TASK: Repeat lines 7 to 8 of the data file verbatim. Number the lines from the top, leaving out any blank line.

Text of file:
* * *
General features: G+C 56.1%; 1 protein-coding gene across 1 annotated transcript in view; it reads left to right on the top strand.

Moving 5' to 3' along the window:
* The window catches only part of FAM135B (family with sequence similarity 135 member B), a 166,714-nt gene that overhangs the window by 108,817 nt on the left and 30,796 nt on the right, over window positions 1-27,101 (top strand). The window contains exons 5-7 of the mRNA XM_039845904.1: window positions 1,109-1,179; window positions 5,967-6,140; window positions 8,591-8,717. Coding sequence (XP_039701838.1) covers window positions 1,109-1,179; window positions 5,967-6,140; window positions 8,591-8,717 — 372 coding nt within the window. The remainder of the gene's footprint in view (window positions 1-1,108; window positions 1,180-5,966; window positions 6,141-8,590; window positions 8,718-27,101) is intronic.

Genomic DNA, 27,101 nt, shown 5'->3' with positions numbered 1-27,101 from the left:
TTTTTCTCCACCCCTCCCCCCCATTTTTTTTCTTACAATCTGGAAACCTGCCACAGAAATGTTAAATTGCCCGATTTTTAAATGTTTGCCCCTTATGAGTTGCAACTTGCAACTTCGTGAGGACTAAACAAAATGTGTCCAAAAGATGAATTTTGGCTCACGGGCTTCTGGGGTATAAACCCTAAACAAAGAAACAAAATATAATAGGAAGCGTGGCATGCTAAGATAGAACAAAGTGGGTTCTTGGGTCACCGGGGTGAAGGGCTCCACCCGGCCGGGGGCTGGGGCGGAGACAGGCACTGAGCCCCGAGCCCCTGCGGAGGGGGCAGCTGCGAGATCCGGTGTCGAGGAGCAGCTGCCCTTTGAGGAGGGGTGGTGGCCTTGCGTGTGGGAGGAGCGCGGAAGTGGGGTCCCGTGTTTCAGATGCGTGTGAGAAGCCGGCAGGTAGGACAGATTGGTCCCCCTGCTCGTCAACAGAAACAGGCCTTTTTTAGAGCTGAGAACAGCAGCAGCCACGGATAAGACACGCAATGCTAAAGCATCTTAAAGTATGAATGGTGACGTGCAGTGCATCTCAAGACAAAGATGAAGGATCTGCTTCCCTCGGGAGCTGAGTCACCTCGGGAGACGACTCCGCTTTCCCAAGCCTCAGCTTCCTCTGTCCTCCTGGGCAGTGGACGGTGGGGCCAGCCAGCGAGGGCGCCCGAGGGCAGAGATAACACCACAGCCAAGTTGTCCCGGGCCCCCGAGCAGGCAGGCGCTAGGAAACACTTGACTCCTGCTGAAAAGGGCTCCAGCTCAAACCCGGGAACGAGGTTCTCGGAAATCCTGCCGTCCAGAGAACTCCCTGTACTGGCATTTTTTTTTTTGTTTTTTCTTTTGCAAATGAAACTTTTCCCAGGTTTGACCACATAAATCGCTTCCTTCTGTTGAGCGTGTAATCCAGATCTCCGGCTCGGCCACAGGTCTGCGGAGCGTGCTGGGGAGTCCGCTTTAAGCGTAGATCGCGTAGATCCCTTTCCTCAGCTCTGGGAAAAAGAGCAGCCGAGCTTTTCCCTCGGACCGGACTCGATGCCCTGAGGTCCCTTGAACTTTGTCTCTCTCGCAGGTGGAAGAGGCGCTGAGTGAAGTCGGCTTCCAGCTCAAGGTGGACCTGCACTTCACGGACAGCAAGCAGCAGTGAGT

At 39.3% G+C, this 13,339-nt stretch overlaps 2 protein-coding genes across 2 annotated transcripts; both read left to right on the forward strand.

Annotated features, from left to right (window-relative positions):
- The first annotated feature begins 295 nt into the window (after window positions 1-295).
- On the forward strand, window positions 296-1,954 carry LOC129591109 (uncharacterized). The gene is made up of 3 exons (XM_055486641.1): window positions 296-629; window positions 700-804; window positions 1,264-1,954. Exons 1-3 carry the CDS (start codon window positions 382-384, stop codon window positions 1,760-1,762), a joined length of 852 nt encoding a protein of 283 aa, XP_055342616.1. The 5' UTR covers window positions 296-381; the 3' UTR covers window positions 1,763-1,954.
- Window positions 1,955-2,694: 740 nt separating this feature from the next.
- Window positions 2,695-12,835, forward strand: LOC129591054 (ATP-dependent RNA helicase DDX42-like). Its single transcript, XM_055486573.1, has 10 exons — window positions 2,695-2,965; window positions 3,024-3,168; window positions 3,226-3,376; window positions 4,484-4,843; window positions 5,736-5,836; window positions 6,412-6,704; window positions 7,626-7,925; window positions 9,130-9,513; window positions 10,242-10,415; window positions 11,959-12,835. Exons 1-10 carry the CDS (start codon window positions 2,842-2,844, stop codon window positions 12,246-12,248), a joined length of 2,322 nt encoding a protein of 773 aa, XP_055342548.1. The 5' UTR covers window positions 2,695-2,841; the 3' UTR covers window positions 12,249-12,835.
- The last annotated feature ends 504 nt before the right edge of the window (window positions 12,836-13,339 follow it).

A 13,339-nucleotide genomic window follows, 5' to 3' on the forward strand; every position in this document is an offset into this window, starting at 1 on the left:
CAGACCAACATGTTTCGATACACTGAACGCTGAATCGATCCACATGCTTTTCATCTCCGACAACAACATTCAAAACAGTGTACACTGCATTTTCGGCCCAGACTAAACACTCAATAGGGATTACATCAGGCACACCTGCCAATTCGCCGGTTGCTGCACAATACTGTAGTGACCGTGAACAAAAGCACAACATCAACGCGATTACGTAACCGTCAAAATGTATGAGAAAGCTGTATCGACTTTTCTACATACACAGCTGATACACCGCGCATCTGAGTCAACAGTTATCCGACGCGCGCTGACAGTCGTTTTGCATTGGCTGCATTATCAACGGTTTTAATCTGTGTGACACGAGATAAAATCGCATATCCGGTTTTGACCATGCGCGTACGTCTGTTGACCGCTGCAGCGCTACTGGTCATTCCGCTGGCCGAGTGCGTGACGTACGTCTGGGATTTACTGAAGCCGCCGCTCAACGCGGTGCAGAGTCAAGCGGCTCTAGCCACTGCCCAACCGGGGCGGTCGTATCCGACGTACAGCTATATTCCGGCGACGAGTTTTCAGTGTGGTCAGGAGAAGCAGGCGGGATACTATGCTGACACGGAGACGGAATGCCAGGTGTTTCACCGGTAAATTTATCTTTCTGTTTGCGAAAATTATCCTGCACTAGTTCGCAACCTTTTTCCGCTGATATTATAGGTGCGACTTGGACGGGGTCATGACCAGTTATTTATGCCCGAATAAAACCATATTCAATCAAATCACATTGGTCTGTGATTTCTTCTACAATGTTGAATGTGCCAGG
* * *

Annotated features, from left to right (window-relative positions):
- The first annotated feature begins 295 nt into the window (after window positions 1-295).